On November 5, we talked with 2019 English alum Jennifer Steward about her position as COVID Compliance Officer for the HBO Max limited series “The Flight Attendant,” the influence of internships, and the importance of fully exploring the ways an English degree can combine with other interests.

Tell us about your new position.

I recently had the opportunity to be part of a new position that was being integrated into media production as a COVID Compliance Officer (CCO). The main responsibilities of a CCO are to work alongside the tv/film production team to make sure that everyone is adhering to CDC guidelines (i.e. social distancing, wearing masks, properly disinfecting high touchpoints, etc.) as well as making sure that everyone is healthy and safe while filming.

The job position was offered to me by my boss at Write Act Repertory who has done both theatre and media production for several decades and was asked to put a CCO team for the HBO Max limited series, “The Flight Attendant,” which is based on a novel by the same name by Chris Bohjalian. I had never heard of the position before, but I thought it would be an interesting opportunity. When was I going to get the chance to do something like that?

The best part about the job was being able to experience what it was like to be on a film set, especially during a pandemic. I got to see how the sets were built and where the prop houses were as well as getting to be on set while filming.

However, there were times where it was challenging because this was a production that had started filming before the pandemic so when people came back to continue filming it took some time for everyone to be acclimated to the CCO position and how serious we were about keeping people safe.

There were other precautions that the production had to partake in such as getting tested two to three times a week, having daily check-ins which included temperature checks and questionnaires, as well as zoning which was introduced to help the CCO team track everyone and make sure that there wasn’t any cross-contamination between zones.

The overall experience was interesting, but I realized that it was something that I wouldn’t do again. I enjoy working at my current job for an independent theatre company; going from a more laid-back work environment to one that was more fast-paced was something I wasn’t used to. It was a great opportunity to be able to do something like that even if it was just to see if it was something I wanted to further pursue. At the end of the day I learned so much about what it takes to run a project of that scale as well as becoming more familiar with COVID-19 in the process.

What were key courses, experiences, or actions you took at Stevenson that you think helped you to get where you are now? Any advice you’d give to current students?

Out of all the courses I took at Stevenson the one that helped me most was the Internship class because it helped put into perspective that an English degree can be applied in a multitude of job fields. When I initially applied for an English degree, I took it because I liked to create stories, but over time, I realized that I had a soft spot for theatre so when it came to my internship in my junior year, I knew I wanted to do something with theatre. At first, I wasn’t sure I would be allowed to do it because it was completely different than doing something in publishing or teaching.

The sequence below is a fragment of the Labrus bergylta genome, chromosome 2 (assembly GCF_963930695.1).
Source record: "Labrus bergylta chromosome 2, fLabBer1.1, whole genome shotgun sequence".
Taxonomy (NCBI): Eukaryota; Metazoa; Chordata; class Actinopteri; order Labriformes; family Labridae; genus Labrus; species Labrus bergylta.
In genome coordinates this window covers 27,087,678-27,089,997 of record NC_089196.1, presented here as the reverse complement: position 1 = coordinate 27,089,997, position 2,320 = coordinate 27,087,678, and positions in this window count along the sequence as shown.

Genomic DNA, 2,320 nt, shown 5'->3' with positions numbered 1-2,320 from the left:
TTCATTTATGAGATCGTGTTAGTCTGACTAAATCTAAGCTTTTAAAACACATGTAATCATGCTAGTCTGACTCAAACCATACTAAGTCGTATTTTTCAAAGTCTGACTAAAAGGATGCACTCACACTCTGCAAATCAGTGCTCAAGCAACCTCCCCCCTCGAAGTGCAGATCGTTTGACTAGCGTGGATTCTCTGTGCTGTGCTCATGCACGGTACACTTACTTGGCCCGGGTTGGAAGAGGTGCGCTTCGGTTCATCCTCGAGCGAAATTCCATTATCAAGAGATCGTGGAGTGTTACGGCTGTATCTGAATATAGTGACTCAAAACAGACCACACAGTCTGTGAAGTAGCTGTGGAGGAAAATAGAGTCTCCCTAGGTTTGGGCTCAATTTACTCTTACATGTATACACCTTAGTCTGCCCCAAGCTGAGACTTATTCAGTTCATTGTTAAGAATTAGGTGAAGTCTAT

Fast forward to the beginning of this year: In January 2020, I was asked to come back to Write Act Repertory, the same theatre company I interned for junior year. Since then have had the opportunity to work on two off-Broadway productions at two different theatres in New York as Assistant Stage Manager. One was a noir comedy musical called “Wicked City Blues” which was set up like a mystery theatre radio show. The other one was actually a musical I had worked on during my internship called “Frankenstein: A New Musical” which was a dramatic retelling of Mary Shelley’s Frankenstein. We were also in the process of renovating a theatre in New Jersey, which we opened up in March right before lockdown.

The best piece of advice that I would give current English majors/minors is to not let your preconceptions of what an English degree is applicable to stop you from pursuing something. If you have additional interests, why not try to find something that can cater to those interests and look at job opportunities related to English in those fields? I would also take the opportunity in college to take courses in multiple areas of study because you might surprise yourself and find out that there was a potential avenue that you hadn’t considered before and try to figure out how a degree in English can be useful in that field. I think what a lot of students will figure out is that there is a lot of flexibility in an English degree in terms of what it can be used for later down the line, so I strongly encourage people to keep those prospects open.

What’s your five-year plan?

This is an interesting question because I honestly don’t know what I will be doing in five years, I don’t think anyone does. I’ll probably still be working in theatre, but with the pandemic it’s still up in the air as to when theatres will be opening back up again. Fortunately, I’m working with people who have other creative endeavors that I have helped with in some capacity, so that has been fun and has been keeping me busy. I think I would like to have at least a first draft of either a novel or a script together within the next five years, but then again who really knows what might come up in the future? That’s kind of the weird thing about life, in general, is that anything can happen or change at any given moment so it’s best to stay on your toes and be ready for anything.